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Thursday, August 30, 2012

Too overwhelmed by grief to be an effective executor? See a trust company.

So you've been named the executor, and your loved one has passed away. Though you told your loved one you'd be willing to act as executor, and you still are willing, the shock and grief are making it impossible for a you to handle the role of executor. All you want to do is shut the door and process the overwhelming feelings of loss.

All of the calls and queries of (rightfully) impatient beneficiaries just add to the stress when you're already suffering. Focusing on legal and financial matters may be beyond you even though you know you're supposed to be handling the probate and the accounts and the paperwork.

You're not alone. Not at all. This is more common than you might think.

Recently I received a heartfelt note from a reader of this blog who was in this position and found it impossible to deal with her executrix duties. Here is her note:

"I must admit I am/was a horrible Executrix as I was too depressed to deal with my mom's estate and took a long time (almost a year) before I finally got a lawyer to work on things and probate the will for us and now I am getting anxious over not filing final tax returns on time and dealing with what the repercussions will be. My best advice is for people to see a lawyer asap and relieve some of the stress, because as I found out, waiting causes bigger headaches."

There's no question that waiting causes bigger headaches.

While this reader suggests seeing a lawyer right away, I have another solution that might well be even better. Why not ask a trust company to do the executor work for you? You would still be the executor and have final say on everything, but someone else would do all the legwork. The trust company would do the inventory, write letters, pay bills, sort out and sell the house, apply for probate, deal with all the paperwork, transfer shares and bonds, get appraisals, file the tax returns, and, best of all, communicate with the beneficiaries to let them know what's happening.

Your involvement would be as much or as little as you want it to be. You can have a trust company take over the whole estate or only parts of it.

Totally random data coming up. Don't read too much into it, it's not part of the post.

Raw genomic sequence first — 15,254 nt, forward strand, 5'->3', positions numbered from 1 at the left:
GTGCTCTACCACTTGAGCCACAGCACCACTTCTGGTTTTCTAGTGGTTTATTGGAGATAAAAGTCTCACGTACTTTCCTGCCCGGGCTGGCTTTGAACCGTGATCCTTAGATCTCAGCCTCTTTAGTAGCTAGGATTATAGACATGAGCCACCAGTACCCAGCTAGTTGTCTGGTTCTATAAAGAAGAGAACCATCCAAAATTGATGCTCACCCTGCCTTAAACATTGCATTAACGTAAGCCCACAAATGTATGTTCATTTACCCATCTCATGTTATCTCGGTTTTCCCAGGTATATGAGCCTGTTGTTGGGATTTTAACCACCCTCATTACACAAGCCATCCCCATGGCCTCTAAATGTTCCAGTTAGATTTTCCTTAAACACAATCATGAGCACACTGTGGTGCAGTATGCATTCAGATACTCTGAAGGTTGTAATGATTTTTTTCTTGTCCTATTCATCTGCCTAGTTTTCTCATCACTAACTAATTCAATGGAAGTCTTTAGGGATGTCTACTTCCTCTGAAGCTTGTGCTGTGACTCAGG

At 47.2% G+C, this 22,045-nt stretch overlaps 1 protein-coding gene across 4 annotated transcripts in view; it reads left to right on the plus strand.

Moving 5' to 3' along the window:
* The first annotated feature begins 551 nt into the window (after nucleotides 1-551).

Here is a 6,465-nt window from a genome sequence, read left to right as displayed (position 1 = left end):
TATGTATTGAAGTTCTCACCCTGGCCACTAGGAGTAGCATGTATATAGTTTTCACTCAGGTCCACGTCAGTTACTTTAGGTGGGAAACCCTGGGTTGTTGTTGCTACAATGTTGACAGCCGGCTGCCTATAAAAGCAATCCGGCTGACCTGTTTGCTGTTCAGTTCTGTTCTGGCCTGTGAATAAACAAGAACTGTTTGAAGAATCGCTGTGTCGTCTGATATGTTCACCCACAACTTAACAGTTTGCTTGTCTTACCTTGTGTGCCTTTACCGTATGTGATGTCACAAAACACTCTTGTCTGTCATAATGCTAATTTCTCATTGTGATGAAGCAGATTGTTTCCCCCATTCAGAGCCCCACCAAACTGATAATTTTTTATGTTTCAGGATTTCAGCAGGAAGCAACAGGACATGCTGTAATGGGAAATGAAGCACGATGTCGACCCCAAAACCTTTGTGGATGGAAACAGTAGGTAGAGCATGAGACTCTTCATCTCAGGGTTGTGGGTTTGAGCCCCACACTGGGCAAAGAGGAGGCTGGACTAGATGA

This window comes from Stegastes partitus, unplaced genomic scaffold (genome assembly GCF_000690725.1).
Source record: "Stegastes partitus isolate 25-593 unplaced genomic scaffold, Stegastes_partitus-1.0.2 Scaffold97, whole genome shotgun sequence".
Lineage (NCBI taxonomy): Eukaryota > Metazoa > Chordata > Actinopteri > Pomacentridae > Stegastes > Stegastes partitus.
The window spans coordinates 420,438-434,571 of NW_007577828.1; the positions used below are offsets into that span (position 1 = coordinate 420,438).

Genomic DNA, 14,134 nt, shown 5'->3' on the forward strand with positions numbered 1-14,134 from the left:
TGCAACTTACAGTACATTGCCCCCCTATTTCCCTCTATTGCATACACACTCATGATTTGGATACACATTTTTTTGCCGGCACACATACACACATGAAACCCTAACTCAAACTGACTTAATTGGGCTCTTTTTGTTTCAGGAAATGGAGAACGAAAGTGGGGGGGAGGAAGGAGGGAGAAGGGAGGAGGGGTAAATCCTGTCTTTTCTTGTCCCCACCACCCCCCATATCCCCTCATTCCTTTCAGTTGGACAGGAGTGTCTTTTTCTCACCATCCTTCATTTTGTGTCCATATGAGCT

In addition to having the work taken off your plate, you would have the peace of mind that the work is being done efficiently and correctly by people with experience. You would also be relieved of all of those calls and emails from the beneficiaries trying to get you to hurry up.

While you may not realize it, you would also be saving the estate a lot of money by having it administered by a trust company rather than a lawyer. Trust company fees seem to be a bit of a mystery to the general public, but you can always have a free sit-down session with someone to talk about what kind of help you want, and what that would cost. If you want the trust company to do the whole estate for you, the fee would be based on a percentage of the estate.

You may be wondering whether the estate you have to work on is "big enough" for a trust company. I often hear that comment, as people somehow think that an estate has to be in the millions of dollars to interest a trust company, which isn't the case. An estate can be as small as $250,000 depending on the trust company. When you consider the value of houses these days, most estates will be at least $250,000.

I work at a major trust company and have plenty of materials about trust companies stepping in to help with estates, which I can mail or email on request. I can also give the name, phone and email address of trust officers across Canada who can speak to you one-on-one about how they can assist you with an estate you may be struggling with. Just let me know by comment or email if you want this information.

Have you ever thought "there must be an easier way"? Well, maybe this is the easier way you've been looking for.



2 comments:

  1. Are you saying the law professors who dared to engage with the opinion and scrutinize it on their blogs were mainly showing off and trying to further our careers? Are you saying that ordinary people who don't read law reviews and who are trying to understand current events shouldn't have the benefit of law professors helping them understand an important new case.

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    1. Hmm. Nope, I'm not saying that, or anything remotely like that. And how you made that leap in logic, I'll never know. Seriously, are you sure you read my post?

      Lynne

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